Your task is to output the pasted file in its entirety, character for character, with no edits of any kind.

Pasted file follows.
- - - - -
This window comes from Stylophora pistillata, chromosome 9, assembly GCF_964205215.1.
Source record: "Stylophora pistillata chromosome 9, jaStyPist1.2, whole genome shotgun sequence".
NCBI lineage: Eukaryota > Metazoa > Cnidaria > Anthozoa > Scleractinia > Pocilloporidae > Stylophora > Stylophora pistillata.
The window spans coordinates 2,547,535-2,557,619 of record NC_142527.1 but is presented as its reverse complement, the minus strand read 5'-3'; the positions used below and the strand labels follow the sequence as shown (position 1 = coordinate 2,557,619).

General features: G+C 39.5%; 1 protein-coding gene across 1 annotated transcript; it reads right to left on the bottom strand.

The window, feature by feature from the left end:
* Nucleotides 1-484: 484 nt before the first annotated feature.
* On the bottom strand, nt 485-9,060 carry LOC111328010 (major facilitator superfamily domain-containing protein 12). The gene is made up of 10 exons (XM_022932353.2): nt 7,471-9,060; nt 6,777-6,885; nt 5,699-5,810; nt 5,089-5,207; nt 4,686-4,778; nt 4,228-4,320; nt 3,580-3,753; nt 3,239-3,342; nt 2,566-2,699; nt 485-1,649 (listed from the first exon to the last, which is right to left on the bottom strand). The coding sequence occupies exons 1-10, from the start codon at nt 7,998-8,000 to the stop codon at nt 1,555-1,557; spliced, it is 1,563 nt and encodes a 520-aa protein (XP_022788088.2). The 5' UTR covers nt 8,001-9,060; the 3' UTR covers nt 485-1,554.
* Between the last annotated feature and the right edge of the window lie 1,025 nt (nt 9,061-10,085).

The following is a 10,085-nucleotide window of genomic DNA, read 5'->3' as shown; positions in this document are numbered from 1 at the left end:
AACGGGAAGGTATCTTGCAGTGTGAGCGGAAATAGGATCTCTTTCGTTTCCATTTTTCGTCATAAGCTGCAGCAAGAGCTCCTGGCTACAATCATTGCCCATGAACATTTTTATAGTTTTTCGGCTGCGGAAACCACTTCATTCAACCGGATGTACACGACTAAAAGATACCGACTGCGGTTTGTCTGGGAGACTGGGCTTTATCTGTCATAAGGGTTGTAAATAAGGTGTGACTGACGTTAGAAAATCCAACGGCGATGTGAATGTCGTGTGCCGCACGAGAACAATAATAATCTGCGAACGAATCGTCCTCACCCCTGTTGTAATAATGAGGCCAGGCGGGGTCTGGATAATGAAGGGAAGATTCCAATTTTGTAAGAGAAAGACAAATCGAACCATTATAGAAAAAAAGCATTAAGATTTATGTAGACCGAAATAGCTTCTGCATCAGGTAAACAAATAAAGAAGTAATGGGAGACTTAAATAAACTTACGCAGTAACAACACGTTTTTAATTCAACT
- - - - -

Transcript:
This window comes from Stylophora pistillata, chromosome 9, assembly GCF_964205215.1.
Source record: "Stylophora pistillata chromosome 9, jaStyPist1.2, whole genome shotgun sequence".
NCBI lineage: Eukaryota > Metazoa > Cnidaria > Anthozoa > Scleractinia > Pocilloporidae > Stylophora > Stylophora pistillata.
The window spans coordinates 2,547,535-2,557,619 of record NC_142527.1 but is presented as its reverse complement, the minus strand read 5'-3'; the positions used below and the strand labels follow the sequence as shown (position 1 = coordinate 2,557,619).

General features: G+C 39.5%; 1 protein-coding gene across 1 annotated transcript; it reads right to left on the bottom strand.

The window, feature by feature from the left end:
* Nucleotides 1-484: 484 nt before the first annotated feature.
* On the bottom strand, nt 485-9,060 carry LOC111328010 (major facilitator superfamily domain-containing protein 12). The gene is made up of 10 exons (XM_022932353.2): nt 7,471-9,060; nt 6,777-6,885; nt 5,699-5,810; nt 5,089-5,207; nt 4,686-4,778; nt 4,228-4,320; nt 3,580-3,753; nt 3,239-3,342; nt 2,566-2,699; nt 485-1,649 (listed from the first exon to the last, which is right to left on the bottom strand). The coding sequence occupies exons 1-10, from the start codon at nt 7,998-8,000 to the stop codon at nt 1,555-1,557; spliced, it is 1,563 nt and encodes a 520-aa protein (XP_022788088.2). The 5' UTR covers nt 8,001-9,060; the 3' UTR covers nt 485-1,554.
* Between the last annotated feature and the right edge of the window lie 1,025 nt (nt 9,061-10,085).

The following is a 10,085-nucleotide window of genomic DNA, read 5'->3' as shown; positions in this document are numbered from 1 at the left end:
AACGGGAAGGTATCTTGCAGTGTGAGCGGAAATAGGATCTCTTTCGTTTCCATTTTTCGTCATAAGCTGCAGCAAGAGCTCCTGGCTACAATCATTGCCCATGAACATTTTTATAGTTTTTCGGCTGCGGAAACCACTTCATTCAACCGGATGTACACGACTAAAAGATACCGACTGCGGTTTGTCTGGGAGACTGGGCTTTATCTGTCATAAGGGTTGTAAATAAGGTGTGACTGACGTTAGAAAATCCAACGGCGATGTGAATGTCGTGTGCCGCACGAGAACAATAATAATCTGCGAACGAATCGTCCTCACCCCTGTTGTAATAATGAGGCCAGGCGGGGTCTGGATAATGAAGGGAAGATTCCAATTTTGTAAGAGAAAGACAAATCGAACCATTATAGAAAAAAAGCATTAAGATTTATGTAGACCGAAATAGCTTCTGCATCAGGTAAACAAATAAAGAAGTAATGGGAGACTTAAATAAACTTACGCAGTAACAACACGTTTTTAATTCAACT